MOSCOW — A loyalist to Prime Minister Vladimir Putin who served as the speaker of Russia's parliament resigned Wednesday in a move that appeared to be part of the government's effort to stem public anger over alleged fraud in this month's parliamentary election.
Boris Gryzlov had served as speaker of the State Duma for eight years and helped make it a reliable rubber stamper of Putin's decisions.
Putin has ruled Russia for nearly 12 years as president, then prime minister, and he is now campaigning to reclaim the presidency in March.
However, Putin's authority has been hurt by the Dec. 4 parliamentary election, which saw his United Russia party lose about 20 percent of its parliament seats and barely retain its majority. Reports of widespread fraud in the voting also led to widespread anti-government protests across Russia last weekend, the largest the nation had seen since its Communist days.
Another large anti-Kremlin protest is scheduled late this month, and that has left authorities scrambling for ways to stem the tide of discontent.
Putin has promised a government reshuffle, and President Dmitry Medvedev said that their United Russia should share senior positions in parliament with other parties.
The dour Gryzlov, who served as chairman of United Russia and the speaker of the State Duma, announced Wednesday that he will not seek speaker's job but will keep his party post.
Putin is the leader of United Russia, but not a member of it, in a thinly-veiled attempt to maintain his distance from the increasingly unpopular party, which has been dubbed the "party of crooks and thieves."
Gryzlov, who was evidently asked to step down, had become an emblematic figure in Putin's "managed democracy" system, which envisaged tight control over political life. Gryzlov's famous statement that "parliament isn't a place for discussion" reflected United Russia's domination of parliament and its marginalization of opposition forces.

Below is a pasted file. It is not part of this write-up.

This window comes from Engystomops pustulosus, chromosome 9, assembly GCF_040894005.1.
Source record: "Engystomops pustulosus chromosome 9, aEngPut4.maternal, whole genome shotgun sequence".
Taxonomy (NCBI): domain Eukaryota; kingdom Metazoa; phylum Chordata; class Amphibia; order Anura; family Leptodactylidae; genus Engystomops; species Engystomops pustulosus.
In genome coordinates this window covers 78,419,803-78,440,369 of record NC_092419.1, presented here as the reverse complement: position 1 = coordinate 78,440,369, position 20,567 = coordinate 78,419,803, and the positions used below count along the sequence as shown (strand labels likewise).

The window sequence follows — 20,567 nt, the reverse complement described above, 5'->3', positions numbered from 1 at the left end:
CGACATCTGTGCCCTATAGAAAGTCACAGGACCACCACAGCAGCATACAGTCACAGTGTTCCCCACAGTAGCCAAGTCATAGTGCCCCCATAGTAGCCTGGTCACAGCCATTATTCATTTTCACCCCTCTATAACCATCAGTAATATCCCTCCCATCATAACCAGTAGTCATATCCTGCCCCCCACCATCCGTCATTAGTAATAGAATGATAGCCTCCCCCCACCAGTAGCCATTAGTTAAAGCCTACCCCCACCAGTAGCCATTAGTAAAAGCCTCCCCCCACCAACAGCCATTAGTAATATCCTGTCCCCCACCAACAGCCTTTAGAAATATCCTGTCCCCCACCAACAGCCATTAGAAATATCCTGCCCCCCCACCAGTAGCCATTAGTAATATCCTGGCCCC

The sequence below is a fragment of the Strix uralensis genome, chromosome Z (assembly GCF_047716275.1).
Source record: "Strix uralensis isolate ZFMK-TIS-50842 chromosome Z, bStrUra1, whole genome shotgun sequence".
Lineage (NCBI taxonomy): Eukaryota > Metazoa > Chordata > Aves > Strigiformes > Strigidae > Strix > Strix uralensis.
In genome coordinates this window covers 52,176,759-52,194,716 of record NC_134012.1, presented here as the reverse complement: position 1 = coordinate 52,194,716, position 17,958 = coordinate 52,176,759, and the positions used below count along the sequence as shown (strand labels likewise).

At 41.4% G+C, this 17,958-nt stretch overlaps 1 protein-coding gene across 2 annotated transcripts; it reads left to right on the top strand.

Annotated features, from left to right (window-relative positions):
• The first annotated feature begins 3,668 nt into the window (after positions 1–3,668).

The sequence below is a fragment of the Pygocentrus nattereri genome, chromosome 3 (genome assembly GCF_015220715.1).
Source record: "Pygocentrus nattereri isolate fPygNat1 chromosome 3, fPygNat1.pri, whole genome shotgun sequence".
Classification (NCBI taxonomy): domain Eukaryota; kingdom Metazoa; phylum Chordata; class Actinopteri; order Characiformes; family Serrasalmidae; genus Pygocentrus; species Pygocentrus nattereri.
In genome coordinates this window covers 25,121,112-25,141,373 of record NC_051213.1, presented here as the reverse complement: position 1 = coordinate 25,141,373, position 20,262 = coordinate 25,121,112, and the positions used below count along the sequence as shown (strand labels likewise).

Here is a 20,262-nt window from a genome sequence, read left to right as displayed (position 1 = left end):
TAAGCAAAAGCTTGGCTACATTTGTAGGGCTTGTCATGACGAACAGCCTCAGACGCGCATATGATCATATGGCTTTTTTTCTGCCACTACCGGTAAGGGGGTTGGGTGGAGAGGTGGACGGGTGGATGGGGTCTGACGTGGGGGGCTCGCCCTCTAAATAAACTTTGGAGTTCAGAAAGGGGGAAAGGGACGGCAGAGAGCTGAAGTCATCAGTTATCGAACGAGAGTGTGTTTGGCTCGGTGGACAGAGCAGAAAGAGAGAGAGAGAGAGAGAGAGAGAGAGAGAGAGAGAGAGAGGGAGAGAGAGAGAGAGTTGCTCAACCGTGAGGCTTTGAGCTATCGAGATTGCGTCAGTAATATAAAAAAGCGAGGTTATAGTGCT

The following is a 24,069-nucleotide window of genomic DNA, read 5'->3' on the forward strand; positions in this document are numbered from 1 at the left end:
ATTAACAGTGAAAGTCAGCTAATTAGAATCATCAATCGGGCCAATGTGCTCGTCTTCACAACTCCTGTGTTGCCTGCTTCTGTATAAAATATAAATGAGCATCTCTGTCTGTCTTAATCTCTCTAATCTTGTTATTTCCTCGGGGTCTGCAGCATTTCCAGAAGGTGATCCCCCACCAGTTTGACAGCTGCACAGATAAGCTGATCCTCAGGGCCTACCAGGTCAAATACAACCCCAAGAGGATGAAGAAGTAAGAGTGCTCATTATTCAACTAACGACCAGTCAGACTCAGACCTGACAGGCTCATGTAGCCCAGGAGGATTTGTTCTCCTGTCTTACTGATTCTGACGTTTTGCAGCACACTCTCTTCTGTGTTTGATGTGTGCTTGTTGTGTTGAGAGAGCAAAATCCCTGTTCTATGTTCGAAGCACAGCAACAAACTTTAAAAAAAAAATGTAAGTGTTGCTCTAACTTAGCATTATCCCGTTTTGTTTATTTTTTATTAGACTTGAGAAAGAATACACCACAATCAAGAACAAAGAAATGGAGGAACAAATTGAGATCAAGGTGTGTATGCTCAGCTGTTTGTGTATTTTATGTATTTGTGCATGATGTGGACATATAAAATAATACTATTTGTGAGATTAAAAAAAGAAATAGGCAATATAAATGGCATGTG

The December election stripped Putin's party of the two-thirds majority it needed to modify the constitution, and it will now lose control of some parliamentary committees to other parties.
"Gryzlov was serving as the speaker in a predictable and comfortable situation, when United Russia had a constitutional majority," Alexei Makarkin, the deputy head of the Center for Political Technologies think-tank, was quoted as saying by the Interfax news agency. "The new speaker must be able to conduct a dialogue with the opposition."
Gleb Pavlovsky, a political analyst who had close links to the Kremlin in the past, told Interfax that "Gryzlov has become a problem for United Russia."
Valery Khomyakov, the head of the Council for National Strategy think-tank, said Gryzlov's lack of charisma made him a liability for the party. "The speaker's job requires a more charismatic politician," he said, according to RIA Novosti news agency.